Thursday, May 15, 2008


There was absolutely nothing remarkable about our walk this afternoon. It was another cold, dreary day with small breaks between storms and clouds, which have amassed over the mountains and spilled down on us in unending increments for the past week. The grass is green but the ground beneath it is soggy and makes sucking noises when stepped on. The soccer parents have gathered despite the weather, wrapped in blankets and huddled together, or sometimes sitting alone in their cars talking on their phones while their children slide through the wet muck that is the playing fields. The kids are determined and some of their dedication seems to have rubbed off on a few parents. Today as Duncan pulled me down the sidewalk, past the running cars, around various trees and garbage cans, winding between the few milling parents, we passed a couple who were leaning into one another, their hands intertwined while they watched whichever running, splashing, kicking child was theirs. They were ordinary in every way and it wasn't until we'd moved down the sidewalk and turned toward the empty baseball diamonds that I noticed what wasn't even worth noticing: they were both women. Fifteen years ago it would've caused a stir not only in this conservative, middle-class Mormon corner of Denver but in much of the country as well. And here they were, not flaunting anything, not turning their love for each other into a political statement, not protesting or picketing; they were simply standing together watching their child play soccer, doing exactly as all the other parents were doing. But the part that does deserve attention, was that no one seemed to care. Not in the slightest bit. In a sense they were like Duncan, who doesn't seem to notice that he has two daddies (actually he has only one, Ken. I'm his Papa). Duncan only cares that he has someone to love him and someone to love in return, which, I think, is what most of us want. In that sense we are all exactly alike.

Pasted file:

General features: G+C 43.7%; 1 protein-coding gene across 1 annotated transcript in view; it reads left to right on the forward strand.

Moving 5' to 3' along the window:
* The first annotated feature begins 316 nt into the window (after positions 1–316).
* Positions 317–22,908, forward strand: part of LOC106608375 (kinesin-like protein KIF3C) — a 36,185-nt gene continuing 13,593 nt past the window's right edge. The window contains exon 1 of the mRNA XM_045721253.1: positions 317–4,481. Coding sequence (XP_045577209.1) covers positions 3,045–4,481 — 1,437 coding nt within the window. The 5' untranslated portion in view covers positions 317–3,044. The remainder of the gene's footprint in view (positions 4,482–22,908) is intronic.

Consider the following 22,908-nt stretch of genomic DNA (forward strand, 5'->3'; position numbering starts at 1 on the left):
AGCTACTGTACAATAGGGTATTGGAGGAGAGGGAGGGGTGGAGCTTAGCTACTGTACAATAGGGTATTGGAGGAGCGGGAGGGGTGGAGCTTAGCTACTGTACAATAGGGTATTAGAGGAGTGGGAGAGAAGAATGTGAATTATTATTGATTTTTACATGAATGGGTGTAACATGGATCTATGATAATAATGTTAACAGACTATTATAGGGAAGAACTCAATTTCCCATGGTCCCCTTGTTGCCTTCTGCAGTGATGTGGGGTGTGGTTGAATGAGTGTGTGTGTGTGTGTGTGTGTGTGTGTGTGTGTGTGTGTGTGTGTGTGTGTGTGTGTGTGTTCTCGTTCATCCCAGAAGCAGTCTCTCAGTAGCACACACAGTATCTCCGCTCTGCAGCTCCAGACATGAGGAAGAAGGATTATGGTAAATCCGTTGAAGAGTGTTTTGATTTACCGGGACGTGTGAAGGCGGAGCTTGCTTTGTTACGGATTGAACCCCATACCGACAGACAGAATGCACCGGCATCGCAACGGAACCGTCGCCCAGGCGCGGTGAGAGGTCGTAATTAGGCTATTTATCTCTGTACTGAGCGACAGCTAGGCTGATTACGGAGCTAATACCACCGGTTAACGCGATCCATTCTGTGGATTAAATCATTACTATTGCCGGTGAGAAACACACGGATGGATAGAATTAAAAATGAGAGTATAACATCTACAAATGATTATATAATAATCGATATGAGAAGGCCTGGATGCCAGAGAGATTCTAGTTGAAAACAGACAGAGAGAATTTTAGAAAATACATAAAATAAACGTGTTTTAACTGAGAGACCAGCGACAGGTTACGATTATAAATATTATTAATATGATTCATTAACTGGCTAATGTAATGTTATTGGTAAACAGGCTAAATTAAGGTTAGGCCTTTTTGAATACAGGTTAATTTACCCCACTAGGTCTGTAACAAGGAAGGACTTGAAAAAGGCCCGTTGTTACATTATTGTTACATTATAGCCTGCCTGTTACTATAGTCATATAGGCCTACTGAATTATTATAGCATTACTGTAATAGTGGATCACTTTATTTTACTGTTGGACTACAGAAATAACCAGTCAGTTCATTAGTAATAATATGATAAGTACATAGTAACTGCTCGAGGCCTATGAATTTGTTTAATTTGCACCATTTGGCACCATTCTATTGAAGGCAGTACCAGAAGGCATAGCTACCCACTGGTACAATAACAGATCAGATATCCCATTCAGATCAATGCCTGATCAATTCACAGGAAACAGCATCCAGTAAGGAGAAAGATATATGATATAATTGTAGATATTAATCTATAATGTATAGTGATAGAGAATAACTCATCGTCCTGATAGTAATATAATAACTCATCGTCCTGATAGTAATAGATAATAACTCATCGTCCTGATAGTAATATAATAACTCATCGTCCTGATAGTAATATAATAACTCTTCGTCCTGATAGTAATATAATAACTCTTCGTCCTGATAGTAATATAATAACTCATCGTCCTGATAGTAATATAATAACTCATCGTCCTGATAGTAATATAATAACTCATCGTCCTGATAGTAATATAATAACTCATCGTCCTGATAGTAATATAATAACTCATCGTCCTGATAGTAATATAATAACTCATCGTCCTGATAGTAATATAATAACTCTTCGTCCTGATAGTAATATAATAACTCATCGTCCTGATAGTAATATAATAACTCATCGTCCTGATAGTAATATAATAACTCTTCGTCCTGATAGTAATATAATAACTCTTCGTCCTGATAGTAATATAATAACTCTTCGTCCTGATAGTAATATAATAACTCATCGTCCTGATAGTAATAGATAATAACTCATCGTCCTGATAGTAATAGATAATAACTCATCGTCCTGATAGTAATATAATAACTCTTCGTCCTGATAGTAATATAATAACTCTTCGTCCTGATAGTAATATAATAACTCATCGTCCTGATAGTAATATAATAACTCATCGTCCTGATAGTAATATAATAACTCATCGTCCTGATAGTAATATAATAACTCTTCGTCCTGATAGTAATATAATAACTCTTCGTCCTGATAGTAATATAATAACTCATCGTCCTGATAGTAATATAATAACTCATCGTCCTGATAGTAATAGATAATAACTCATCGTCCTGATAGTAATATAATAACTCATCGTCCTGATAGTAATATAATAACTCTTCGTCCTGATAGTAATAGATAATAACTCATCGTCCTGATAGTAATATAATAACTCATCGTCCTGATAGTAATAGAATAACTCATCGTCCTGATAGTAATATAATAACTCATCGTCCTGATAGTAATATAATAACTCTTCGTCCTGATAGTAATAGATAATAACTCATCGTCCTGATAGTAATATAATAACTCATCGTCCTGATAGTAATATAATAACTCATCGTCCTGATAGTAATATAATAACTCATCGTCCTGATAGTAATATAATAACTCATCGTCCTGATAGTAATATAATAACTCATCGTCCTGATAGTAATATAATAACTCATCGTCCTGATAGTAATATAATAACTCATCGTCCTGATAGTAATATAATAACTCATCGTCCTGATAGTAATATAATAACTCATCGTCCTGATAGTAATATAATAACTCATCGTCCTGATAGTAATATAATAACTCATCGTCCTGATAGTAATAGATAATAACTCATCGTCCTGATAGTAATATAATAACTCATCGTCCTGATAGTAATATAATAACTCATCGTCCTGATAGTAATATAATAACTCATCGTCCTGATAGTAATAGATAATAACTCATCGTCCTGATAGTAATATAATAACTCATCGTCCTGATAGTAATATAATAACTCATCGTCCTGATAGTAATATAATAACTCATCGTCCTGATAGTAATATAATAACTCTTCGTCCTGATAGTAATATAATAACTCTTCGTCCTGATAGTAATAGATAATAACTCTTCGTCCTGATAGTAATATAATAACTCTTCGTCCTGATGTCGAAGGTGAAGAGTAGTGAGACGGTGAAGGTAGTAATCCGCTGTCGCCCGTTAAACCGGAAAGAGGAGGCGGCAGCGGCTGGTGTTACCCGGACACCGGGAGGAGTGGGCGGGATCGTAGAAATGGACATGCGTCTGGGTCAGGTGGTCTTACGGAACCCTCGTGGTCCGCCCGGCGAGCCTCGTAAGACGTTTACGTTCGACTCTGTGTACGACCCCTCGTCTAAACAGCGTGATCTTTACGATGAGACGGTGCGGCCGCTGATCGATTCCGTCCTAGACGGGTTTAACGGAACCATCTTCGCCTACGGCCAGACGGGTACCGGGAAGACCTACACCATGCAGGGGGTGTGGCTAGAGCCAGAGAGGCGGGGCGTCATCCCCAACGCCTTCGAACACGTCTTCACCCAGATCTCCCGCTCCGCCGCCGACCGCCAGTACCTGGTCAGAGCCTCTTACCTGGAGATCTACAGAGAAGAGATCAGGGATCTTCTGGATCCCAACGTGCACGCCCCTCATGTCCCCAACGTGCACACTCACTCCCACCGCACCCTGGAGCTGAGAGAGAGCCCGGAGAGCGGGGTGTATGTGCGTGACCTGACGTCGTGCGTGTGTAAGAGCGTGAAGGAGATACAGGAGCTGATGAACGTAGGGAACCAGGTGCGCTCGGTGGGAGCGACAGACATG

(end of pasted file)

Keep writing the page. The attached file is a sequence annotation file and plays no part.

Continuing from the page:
*Images borrowed from
Animal Clinic Calgary and Google Images


Lori said...

Perfectly said! I was thinking about blogging today about the new California legislation that removed the ban on gay marriage... and why I don't see why people are so upset over it. It's a committed relationship, a family... why doesn't it deserve the same legal recognition the rest of the country enjoys? Who does it hurt? How does this threaten anyone? We want everyone to act like kind, productive, family-type Americans (whatever THAT means), but only wish to extend the benefits and recognition of "family" to some and not others? Makes my brain hurt.

Charlie said...

Great observation. And dogs are so much smarter than people, in so many ways! :)
- Anne